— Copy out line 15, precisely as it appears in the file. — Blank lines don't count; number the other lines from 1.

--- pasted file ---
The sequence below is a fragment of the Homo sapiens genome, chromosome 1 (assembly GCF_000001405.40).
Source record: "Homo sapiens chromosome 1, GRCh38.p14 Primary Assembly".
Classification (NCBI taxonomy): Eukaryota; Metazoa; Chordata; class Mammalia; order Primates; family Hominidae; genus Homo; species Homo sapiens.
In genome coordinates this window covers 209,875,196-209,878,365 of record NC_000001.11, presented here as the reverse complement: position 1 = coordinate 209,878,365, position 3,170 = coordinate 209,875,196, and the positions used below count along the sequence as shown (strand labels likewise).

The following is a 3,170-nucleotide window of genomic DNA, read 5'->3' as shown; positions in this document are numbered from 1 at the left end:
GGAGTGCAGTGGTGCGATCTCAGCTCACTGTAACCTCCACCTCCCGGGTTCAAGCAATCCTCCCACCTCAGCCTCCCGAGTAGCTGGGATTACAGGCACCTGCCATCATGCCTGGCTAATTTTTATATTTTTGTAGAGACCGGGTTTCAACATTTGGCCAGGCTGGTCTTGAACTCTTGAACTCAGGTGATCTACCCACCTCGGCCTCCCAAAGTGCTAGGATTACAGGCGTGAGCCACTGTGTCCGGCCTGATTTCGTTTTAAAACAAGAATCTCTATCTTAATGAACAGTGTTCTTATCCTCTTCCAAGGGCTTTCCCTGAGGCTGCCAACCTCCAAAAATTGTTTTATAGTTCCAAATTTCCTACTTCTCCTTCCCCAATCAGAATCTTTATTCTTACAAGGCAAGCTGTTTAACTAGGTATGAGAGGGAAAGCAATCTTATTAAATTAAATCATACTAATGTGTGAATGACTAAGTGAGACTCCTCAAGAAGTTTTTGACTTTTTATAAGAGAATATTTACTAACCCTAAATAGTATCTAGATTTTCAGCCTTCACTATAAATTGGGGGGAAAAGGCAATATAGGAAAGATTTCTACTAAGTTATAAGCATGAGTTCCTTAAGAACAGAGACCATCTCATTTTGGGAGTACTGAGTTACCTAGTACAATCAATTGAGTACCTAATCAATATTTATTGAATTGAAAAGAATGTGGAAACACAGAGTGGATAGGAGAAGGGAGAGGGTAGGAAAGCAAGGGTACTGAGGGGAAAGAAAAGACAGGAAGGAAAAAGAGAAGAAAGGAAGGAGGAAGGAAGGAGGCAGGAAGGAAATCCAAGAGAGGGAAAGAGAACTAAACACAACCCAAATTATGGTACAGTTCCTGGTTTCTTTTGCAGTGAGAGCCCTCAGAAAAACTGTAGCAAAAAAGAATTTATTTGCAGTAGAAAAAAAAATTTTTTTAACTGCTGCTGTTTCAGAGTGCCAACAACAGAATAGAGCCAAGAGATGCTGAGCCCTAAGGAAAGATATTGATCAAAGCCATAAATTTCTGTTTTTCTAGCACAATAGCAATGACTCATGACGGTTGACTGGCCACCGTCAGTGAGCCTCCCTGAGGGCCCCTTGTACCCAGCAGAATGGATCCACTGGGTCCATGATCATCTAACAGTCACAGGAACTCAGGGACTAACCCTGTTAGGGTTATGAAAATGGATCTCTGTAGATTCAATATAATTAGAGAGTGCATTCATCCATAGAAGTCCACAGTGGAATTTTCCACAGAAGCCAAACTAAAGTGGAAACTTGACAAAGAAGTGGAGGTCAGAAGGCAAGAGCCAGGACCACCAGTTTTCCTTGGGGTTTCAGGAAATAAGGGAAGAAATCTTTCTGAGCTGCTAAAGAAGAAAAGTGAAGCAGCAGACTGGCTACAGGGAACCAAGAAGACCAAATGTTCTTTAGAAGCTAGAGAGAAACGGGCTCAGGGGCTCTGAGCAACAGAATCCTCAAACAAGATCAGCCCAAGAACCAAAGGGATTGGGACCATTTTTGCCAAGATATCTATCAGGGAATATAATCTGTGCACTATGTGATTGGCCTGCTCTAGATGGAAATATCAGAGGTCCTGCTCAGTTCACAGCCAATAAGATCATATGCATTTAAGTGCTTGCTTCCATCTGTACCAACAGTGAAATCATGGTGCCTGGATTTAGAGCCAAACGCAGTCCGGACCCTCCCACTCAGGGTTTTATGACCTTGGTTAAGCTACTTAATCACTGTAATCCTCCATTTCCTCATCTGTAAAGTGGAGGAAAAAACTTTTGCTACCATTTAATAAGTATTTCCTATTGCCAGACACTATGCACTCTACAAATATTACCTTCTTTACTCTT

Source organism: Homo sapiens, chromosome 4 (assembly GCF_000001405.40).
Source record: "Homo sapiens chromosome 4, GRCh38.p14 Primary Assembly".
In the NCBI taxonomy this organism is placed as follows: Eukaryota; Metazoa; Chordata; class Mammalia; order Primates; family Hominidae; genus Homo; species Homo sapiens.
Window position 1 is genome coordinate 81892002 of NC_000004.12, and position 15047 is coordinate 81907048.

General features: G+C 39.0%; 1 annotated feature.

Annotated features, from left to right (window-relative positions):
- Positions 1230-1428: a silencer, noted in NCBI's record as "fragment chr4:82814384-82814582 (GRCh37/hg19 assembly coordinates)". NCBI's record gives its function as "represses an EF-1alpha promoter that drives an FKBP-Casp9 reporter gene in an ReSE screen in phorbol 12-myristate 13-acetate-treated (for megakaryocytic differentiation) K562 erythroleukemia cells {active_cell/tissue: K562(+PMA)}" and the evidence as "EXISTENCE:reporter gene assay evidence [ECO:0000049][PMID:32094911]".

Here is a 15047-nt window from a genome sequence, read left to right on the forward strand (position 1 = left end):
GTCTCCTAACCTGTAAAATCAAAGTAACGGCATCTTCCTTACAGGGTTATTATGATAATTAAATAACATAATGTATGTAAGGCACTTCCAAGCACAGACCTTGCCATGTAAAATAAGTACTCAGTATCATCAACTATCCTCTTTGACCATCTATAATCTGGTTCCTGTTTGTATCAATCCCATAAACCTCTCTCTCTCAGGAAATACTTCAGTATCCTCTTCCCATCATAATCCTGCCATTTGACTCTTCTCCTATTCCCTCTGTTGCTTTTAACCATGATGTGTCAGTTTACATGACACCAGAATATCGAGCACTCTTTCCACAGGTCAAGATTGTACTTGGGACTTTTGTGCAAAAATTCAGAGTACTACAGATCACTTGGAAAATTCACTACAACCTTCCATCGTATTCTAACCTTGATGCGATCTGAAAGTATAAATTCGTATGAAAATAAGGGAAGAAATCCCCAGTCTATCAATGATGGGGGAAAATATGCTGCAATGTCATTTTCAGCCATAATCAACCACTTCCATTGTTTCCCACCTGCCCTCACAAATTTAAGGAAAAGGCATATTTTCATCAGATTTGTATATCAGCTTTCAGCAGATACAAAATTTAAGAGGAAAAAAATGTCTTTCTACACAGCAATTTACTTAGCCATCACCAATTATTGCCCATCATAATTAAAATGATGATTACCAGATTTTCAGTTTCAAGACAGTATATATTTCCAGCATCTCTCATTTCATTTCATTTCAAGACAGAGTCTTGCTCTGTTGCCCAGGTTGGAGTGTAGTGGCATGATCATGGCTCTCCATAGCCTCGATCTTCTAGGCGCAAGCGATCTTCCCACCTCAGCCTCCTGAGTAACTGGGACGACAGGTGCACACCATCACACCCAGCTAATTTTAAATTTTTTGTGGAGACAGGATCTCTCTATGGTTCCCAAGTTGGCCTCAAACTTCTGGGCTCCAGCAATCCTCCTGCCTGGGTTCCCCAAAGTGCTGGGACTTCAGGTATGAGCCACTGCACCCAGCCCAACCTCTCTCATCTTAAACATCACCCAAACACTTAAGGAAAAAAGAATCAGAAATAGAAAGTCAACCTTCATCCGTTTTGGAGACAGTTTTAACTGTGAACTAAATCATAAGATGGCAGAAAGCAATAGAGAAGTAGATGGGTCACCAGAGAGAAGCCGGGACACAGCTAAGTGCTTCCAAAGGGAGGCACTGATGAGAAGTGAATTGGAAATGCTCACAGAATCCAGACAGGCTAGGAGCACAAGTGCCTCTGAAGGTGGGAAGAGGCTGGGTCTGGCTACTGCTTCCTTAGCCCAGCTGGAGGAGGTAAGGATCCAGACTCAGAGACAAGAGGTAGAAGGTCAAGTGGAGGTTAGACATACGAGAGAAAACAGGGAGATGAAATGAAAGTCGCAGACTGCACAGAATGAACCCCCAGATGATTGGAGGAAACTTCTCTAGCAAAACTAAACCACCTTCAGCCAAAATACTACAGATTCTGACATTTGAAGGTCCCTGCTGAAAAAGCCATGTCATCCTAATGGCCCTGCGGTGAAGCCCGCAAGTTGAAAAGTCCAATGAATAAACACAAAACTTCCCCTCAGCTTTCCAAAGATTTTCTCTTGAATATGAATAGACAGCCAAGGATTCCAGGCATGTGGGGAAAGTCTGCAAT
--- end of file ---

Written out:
GTCTCCTAACCTGTAAAATCAAAGTAACGGCATCTTCCTTACAGGGTTATTATGATAATTAAATAACATAATGTATGTAAGGCACTTCCAAGCACAGACCTTGCCATGTAAAATAAGTACTCAGTATCATCAACTATCCTCTTTGACCATCTATAATCTGGTTCCTGTTTGTATCAATCCCATAAACCTCTCTCTCTCAGGAAATACTTCAGTATCCTCTTCCCATCATAATCCTGCCATTTGACTCTTCTCCTATTCCCTCTGTTGCTTTTAACCATGATGTGTCAGTTTACATGACACCAGAATATCGAGCACTCTTTCCACAGGTCAAGATTGTACTTGGGACTTTTGTGCAAAAATTCAGAGTACTACAGATCACTTGGAAAATTCACTACAACCTTCCATCGTATTCTAACCTTGATGCGATCTGAAAGTATAAATTCGTATGAAAATAAGGGAAGAAATCCCCAGTCTATCAATGATGGGGGAAAATATGCTGCAATGTCATTTTCAGCCATAATCAACCACTTCCATTGTTTCCCACCTGCCCTCACAAATTTAAGGAAAAGGCATATTTTCATCAGATTTGTATATCAGCTTTCAGCAGATACAAAATTTAAGAGGAAAAAAATGTCTTTCTACACAGCAATTTACTTAGCCATCACCAATTATTGCCCATCATAATTAAAATGATGATTACCAGATTTTCAGTTTCAAGACAGTATATATTTCCAGCATCTCTCATTTCATTTCATTTCAAGACAGAGTCTTGCTCTGTTGCCCAGGTTGGAGTGTAGTGGCATGATCATGGCTCTCCATAGCCTCGATCTTCTAGGCGCAAGCGATCTTCCCACCTCAGCCTCCTGAGTAACTGGGACGACAGGTGCACACCATCACACCCAGCTAATTTTAAATTTTTTGTGGAGACAGGATCTCTCTATGGTTCCCAAGTTGGCCTCAAACTTCTGGGCTCCAGCAATCCTCCTGCCTGGGTTCCCCAAAGTGCTGGGACTTCAGGTATGAGCCACTGCACCCAGCCCAACCTCTCTCATCTTAAACATCACCCAAACACTTAAGGAAAAAAGAATCAGAAATAGAAAGTCAACCTTCATCCGTTTTGGAGACAGTTTTAACTGTGAACTAAATCATAAGATGGCAGAAAGCAATAGAGAAGTAGATGGGTCACCAGAGAGAAGCCGGGACACAGCTAAGTGCTTCCAAAGGGAGGCACTGATGAGAAGTGAATTGGAAATGCTCACAGAATCCAGACAGGCTAGGAGCACAAGTGCCTCTGAAGGTGGGAAGAGGCTGGGTCTGGCTACTGCTTCCTTAGCCCAGCTGGAGGAGGTAAGGATCCAGACTCAGAGACAAGAGGTAGAAGGTCAAGTGGAGGTTAGACATACGAGAGAAAACAGGGAGATGAAATGAAAGTCGCAGACTGCACAGAATGAACCCCCAGATGATTGGAGGAAACTTCTCTAGCAAAACTAAACCACCTTCAGCCAAAATACTACAGATTCTGACATTTGAAGGTCCCTGCTGAAAAAGCCATGTCATCCTAATGGCCCTGCGGTGAAGCCCGCAAGTTGAAAAGTCCAATGAATAAACACAAAACTTCCCCTCAGCTTTCCAAAGATTTTCTCTTGAATATGAATAGACAGCCAAGGATTCCAGGCATGTGGGGAAAGTCTGCAAT